Earnings gaps among major Japanese electronics makers are becoming clear, with companies including Sony Group Corp. and Hitachi Ltd. thriving while Panasonic Corp. and Toshiba Corp. face difficult times.
In fiscal 2020, which ended in March, Sony Group's consolidated net profit topped ¥1 trillion for the first time ever. Hitachi also saw its net profit reach record heights.
They achieved the stellar performances as they revamped their business structures by accurately understanding changes in society and the business environment, analysts said.
"We are seeing drastic changes in the environment, so management leaders' will to keep advancing is important," Sony Group Chairman, President and CEO Kenichiro Yoshida said at a business strategy meeting last Wednesday.
The company suffered a net loss in six of the seven years from fiscal 2008, when it struggled amid the fallout of the collapse of U.S. investment bank Lehman Brothers.
Sony Group overcame the slump by boldly reviewing its business structure. Specifically, the company expanded its operations to gaming, financial services and movies in order to build a system enabling it to continuously generate stable earnings through fee revenue and other gains.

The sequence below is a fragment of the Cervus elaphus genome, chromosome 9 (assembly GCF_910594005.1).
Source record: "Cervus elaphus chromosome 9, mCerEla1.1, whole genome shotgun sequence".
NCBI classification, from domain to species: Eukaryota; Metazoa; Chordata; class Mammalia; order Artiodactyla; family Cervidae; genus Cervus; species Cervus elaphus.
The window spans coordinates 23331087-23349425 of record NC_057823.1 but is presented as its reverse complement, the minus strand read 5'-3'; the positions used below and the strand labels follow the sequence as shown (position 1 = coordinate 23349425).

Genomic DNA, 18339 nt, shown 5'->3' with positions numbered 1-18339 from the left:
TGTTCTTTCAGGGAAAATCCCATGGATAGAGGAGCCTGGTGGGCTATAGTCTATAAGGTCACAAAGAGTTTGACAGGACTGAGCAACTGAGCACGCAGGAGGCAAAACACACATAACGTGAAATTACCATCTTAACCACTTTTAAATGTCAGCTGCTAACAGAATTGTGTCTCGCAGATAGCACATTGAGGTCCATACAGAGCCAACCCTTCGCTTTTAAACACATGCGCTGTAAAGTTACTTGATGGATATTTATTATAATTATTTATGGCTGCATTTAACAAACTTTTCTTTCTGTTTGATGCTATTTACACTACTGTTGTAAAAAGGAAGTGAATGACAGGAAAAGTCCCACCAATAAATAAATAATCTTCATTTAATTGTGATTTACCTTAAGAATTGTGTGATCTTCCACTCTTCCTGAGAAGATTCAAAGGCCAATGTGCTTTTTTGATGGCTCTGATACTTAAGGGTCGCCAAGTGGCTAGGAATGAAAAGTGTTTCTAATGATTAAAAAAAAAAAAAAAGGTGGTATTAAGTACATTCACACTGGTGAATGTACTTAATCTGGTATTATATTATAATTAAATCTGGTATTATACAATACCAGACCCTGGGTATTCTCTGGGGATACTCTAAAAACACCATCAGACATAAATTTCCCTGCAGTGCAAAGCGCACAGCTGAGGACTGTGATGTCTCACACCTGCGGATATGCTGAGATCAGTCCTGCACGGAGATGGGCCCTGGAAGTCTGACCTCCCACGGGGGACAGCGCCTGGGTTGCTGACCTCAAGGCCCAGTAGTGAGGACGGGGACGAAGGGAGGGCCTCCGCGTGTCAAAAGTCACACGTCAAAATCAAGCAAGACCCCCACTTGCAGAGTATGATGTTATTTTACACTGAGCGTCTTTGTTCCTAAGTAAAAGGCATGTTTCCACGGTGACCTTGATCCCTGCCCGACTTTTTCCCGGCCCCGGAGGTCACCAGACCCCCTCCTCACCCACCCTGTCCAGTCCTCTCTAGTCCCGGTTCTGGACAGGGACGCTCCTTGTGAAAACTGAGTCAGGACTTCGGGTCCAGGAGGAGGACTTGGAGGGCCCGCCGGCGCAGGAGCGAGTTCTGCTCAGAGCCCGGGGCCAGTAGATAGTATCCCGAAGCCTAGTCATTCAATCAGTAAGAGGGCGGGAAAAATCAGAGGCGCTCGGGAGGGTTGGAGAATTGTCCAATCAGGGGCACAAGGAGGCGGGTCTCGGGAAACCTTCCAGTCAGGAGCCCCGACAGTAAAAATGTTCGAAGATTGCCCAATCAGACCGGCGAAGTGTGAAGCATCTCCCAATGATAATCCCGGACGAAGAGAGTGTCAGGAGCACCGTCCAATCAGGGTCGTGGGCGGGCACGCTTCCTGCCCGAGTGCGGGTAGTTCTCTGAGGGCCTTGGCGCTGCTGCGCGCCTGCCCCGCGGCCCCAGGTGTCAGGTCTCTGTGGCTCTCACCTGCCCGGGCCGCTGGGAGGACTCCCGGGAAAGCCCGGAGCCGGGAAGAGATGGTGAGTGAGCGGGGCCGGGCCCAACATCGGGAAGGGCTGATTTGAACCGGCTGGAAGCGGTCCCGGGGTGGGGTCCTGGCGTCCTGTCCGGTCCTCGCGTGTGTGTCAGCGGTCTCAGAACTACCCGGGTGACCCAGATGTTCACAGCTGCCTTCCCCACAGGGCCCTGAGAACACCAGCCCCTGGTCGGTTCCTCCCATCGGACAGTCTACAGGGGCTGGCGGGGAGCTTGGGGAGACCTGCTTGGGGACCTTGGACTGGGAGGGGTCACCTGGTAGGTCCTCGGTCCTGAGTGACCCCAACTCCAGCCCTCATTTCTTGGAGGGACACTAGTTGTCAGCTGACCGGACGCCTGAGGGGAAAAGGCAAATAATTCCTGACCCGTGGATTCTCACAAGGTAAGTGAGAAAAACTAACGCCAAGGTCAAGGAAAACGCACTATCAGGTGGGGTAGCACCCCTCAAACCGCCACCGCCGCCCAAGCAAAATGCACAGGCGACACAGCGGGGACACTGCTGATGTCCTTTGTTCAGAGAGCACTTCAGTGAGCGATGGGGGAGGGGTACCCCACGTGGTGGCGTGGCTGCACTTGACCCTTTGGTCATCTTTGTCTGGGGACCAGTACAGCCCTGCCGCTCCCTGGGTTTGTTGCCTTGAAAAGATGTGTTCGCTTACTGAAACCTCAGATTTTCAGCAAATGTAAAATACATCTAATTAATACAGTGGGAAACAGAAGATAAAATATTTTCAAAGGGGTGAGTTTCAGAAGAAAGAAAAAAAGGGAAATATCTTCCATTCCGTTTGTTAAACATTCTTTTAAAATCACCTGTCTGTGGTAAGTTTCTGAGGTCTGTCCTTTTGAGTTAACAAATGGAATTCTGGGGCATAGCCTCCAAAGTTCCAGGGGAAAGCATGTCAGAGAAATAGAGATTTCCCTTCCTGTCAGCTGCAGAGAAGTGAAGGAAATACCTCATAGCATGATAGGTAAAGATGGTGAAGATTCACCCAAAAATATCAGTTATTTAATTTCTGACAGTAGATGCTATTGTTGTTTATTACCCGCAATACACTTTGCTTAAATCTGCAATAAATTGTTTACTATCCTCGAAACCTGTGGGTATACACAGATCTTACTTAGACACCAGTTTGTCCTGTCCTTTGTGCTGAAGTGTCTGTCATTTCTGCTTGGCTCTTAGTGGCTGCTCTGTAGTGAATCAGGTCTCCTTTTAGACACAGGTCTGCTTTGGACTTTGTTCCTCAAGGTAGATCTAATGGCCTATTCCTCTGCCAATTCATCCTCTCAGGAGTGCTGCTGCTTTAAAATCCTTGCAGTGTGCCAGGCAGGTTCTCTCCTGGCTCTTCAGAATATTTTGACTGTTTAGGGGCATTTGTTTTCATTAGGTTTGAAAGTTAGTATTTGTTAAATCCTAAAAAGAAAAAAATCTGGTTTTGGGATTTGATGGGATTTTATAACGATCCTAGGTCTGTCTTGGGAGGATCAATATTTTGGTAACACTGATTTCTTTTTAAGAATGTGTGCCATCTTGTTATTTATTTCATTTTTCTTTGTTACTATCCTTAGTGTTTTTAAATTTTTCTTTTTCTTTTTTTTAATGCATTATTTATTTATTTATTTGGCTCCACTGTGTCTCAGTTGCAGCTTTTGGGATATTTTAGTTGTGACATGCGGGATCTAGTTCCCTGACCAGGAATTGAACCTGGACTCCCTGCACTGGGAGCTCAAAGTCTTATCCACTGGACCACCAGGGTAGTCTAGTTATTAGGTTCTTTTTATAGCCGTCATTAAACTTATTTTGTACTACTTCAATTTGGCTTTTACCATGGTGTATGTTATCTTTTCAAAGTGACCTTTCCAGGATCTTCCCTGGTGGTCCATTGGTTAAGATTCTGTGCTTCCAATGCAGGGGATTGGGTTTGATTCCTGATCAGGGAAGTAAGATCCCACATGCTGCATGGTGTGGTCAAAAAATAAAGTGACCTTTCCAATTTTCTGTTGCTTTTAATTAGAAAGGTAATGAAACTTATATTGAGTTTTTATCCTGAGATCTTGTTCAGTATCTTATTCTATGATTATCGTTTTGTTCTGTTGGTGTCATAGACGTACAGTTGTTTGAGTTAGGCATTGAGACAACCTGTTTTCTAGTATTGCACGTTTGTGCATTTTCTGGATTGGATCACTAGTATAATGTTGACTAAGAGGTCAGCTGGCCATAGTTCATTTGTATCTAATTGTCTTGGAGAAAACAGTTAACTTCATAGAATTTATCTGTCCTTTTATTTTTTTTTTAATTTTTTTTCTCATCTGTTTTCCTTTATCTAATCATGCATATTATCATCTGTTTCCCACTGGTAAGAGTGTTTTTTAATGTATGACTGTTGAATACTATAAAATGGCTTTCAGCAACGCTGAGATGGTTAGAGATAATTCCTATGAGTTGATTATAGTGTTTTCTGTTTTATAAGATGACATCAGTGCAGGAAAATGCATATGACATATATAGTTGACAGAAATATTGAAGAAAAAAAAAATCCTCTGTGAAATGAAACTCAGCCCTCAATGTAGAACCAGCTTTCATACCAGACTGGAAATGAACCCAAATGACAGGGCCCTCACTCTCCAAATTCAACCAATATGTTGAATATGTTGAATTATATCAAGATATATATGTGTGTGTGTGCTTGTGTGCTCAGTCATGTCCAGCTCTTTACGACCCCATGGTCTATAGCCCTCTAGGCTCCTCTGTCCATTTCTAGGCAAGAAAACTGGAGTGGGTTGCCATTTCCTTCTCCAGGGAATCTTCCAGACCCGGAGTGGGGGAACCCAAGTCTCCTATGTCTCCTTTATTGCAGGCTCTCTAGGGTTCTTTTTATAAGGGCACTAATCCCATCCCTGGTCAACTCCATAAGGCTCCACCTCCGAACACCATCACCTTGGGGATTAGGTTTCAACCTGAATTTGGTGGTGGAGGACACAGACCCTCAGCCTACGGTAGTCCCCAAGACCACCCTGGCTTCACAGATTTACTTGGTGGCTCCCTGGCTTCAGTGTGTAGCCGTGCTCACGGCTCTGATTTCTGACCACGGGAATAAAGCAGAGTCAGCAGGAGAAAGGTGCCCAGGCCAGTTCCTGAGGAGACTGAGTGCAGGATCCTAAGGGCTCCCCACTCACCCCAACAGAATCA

As a result, the company was able to boost its profits in fiscal 2020 as it met demand from people staying at home amid the novel coronavirus pandemic.
Hitachi has been accelerating a shift to a business structure centering around information technology. IT operations now account for more than half of the firm's consolidated operating profit.
Ryosuke Katsura, senior analyst at SMBC Nikko Securities Inc., who is versed in the electronics industry, said, "Sony Group and Hitachi have made management decisions based on clear visions."
Meanwhile, Panasonic has repeatedly carried out restructuring measures in response to slumps in earnings. But the proportion of sales of home appliances such as air conditioners and refrigerators in its overall sales remains high.
In addition, Panasonic's business on automotive batteries for supply to U.S. electric vehicle maker Tesla Inc. has failed to perform strongly although it made massive investment in the area.
Toshiba, which had sold its memory chip operations to make up for its business slump, has still been unable to fully cover the loss of revenue from the sale.
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